You’ve refined your keywords, optimized your page, and written great text that pull in tons of traffic, but after looking at your Google Analytics reports, you realize that your landing page has a bounce rate of 91%.
Which means that 91% of the users coming to your site are quickly glancing around and leaving, deciding immediately that this site isn’t for them. One of the easiest, low-tech ways to make users stick around and look at your products or services is to catch their attention with an engaging headline. Recent research suggests that users decide to stay or leave your site in 7 to 12 seconds — in that short amount of time, headlines are the one piece of copy that users will actually read.
Here are five tips for writing headlines that will draw in user attention.
1) Include your target keyword in the headline.
And as close to the beginning of the headline as you can. When users land on your site after clicking on a text ad or organic listing, they’re a bit nervous.
They have a good idea of what they’re looking for, and hope that your site will deliver it, but they’re a bit skeptical. And they have a good reason to be — there are a lot of junky sites out there that don’t deliver.
Putting the keyword in the headline provides split-second assurance to visitors that they are in the right place. It will make them relax a bit and be more receptive to your message.
2) Don’t sound like an ad.
Most of us are presented with thousands of advertising messages per day. Our brains have developed sophisticated filters to keep most of those messages out.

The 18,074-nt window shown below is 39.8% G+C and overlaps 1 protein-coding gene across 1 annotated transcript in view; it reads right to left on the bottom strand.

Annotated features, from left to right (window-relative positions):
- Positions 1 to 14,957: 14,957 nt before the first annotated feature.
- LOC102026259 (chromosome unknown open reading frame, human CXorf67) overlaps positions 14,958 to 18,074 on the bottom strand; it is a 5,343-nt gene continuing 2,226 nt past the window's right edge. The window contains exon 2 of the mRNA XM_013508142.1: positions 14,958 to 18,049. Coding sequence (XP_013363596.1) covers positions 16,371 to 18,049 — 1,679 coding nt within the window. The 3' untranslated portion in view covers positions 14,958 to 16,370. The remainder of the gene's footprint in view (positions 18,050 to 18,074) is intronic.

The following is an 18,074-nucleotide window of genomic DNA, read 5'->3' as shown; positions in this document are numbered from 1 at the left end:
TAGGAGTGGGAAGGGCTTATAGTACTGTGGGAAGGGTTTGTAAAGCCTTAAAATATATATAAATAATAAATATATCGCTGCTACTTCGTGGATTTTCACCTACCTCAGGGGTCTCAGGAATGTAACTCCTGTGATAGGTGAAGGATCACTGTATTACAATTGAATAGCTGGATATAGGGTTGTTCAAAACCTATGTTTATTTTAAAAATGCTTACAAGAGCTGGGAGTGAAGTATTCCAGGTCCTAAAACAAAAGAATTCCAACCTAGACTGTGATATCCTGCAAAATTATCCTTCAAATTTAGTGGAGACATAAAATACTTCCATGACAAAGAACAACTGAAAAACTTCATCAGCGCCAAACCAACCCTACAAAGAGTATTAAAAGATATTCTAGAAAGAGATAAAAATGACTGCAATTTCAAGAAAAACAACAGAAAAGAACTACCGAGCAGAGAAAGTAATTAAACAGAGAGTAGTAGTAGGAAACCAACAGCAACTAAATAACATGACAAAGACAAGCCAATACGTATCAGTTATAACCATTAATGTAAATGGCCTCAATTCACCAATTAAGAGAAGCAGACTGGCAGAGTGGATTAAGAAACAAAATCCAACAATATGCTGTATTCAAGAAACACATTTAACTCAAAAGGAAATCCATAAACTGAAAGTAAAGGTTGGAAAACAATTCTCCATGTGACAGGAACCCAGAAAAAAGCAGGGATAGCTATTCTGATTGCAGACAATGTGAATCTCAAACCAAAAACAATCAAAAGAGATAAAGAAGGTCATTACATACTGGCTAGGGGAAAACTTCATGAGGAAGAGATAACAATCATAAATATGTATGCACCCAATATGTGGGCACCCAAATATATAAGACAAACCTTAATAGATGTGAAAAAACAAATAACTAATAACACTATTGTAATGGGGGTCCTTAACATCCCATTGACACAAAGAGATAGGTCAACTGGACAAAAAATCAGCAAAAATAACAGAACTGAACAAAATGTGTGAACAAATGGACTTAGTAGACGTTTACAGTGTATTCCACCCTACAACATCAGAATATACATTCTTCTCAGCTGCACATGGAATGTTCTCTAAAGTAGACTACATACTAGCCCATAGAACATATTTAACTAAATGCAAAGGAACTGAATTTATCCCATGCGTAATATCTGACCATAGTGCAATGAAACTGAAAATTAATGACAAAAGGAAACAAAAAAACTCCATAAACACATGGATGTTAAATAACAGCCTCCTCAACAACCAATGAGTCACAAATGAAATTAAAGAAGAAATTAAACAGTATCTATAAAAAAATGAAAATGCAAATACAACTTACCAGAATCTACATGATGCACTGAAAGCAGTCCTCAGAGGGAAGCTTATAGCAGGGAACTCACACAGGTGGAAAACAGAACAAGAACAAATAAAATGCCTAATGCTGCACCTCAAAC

Sometimes, the best way to get past that filter is to not sound like an ad. Instead of sounding like an overbearing salesperson, try to sound like a friend delivering valuable information.
For example, instead of:
Fabulous Skin Cream that Makes a Difference!
5 Ways to Reduce Wrinkles in 30 Days.
3) Highlight benefits rather than features.
Instead of rattling off the cold facts about your product or service, think about what problem your product or service will solve for your user.
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4) Make headlines look easy to read.
When our eyes are moving fast looking for something particular, we tend to ignore copy that looks like it will take too much effort to read.
So, make your headline as simple and direct as possible. Try using shorter words.
For example, instead of
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5 Things You Need to Protect Your Data
5) Don’t forget subheads.
Subheads are another easy way to quickly offer more information about your product. Similar to headlines, they’re usually a piece of text users will be likely to scan.
Let’s say you’re an e-tailer and your landing page is a specific product page, with the product name serving as the page’s headline. A subhead that offers visitors a quick preview of product benefits saves them the trouble of digging benefits out of user reviews and product descriptions that are often visually buried on the page.
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